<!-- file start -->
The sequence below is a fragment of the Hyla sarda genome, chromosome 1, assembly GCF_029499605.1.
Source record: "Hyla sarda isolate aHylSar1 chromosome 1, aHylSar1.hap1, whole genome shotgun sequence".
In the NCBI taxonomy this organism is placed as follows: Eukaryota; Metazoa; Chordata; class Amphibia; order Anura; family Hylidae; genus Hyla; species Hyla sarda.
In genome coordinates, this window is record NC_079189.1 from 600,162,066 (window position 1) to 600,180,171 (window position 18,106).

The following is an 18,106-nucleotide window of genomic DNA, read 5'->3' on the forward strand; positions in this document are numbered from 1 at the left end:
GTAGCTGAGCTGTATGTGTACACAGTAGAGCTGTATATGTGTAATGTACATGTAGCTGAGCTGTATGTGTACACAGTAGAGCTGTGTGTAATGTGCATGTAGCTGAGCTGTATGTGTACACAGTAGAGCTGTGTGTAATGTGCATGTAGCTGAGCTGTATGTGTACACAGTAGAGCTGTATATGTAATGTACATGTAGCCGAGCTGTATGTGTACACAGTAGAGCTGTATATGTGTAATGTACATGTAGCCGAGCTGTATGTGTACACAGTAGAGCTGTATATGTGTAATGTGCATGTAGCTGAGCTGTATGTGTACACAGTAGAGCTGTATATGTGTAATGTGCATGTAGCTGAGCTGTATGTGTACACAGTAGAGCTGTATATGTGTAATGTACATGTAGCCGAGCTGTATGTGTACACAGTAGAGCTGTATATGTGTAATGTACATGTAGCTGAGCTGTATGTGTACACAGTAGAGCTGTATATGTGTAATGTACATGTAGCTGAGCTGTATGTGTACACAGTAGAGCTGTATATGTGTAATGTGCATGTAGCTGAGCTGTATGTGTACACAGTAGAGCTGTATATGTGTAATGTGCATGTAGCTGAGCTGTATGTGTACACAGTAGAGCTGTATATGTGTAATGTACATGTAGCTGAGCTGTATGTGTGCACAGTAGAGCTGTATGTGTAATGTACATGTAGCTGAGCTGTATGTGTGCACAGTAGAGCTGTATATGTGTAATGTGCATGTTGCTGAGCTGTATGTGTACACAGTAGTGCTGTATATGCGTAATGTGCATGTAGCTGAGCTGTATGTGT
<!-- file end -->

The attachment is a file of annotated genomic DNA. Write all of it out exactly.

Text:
The sequence below is a fragment of the Hyla sarda genome, chromosome 1, assembly GCF_029499605.1.
Source record: "Hyla sarda isolate aHylSar1 chromosome 1, aHylSar1.hap1, whole genome shotgun sequence".
In the NCBI taxonomy this organism is placed as follows: Eukaryota; Metazoa; Chordata; class Amphibia; order Anura; family Hylidae; genus Hyla; species Hyla sarda.
In genome coordinates, this window is record NC_079189.1 from 600,162,066 (window position 1) to 600,180,171 (window position 18,106).

The following is an 18,106-nucleotide window of genomic DNA, read 5'->3' on the forward strand; positions in this document are numbered from 1 at the left end:
GTAGCTGAGCTGTATGTGTACACAGTAGAGCTGTATATGTGTAATGTACATGTAGCTGAGCTGTATGTGTACACAGTAGAGCTGTGTGTAATGTGCATGTAGCTGAGCTGTATGTGTACACAGTAGAGCTGTGTGTAATGTGCATGTAGCTGAGCTGTATGTGTACACAGTAGAGCTGTATATGTAATGTACATGTAGCCGAGCTGTATGTGTACACAGTAGAGCTGTATATGTGTAATGTACATGTAGCCGAGCTGTATGTGTACACAGTAGAGCTGTATATGTGTAATGTGCATGTAGCTGAGCTGTATGTGTACACAGTAGAGCTGTATATGTGTAATGTGCATGTAGCTGAGCTGTATGTGTACACAGTAGAGCTGTATATGTGTAATGTACATGTAGCCGAGCTGTATGTGTACACAGTAGAGCTGTATATGTGTAATGTACATGTAGCTGAGCTGTATGTGTACACAGTAGAGCTGTATATGTGTAATGTACATGTAGCTGAGCTGTATGTGTACACAGTAGAGCTGTATATGTGTAATGTGCATGTAGCTGAGCTGTATGTGTACACAGTAGAGCTGTATATGTGTAATGTGCATGTAGCTGAGCTGTATGTGTACACAGTAGAGCTGTATATGTGTAATGTACATGTAGCTGAGCTGTATGTGTGCACAGTAGAGCTGTATGTGTAATGTACATGTAGCTGAGCTGTATGTGTGCACAGTAGAGCTGTATATGTGTAATGTGCATGTTGCTGAGCTGTATGTGTACACAGTAGTGCTGTATATGCGTAATGTGCATGTAGCTGAGCTGTATGTGT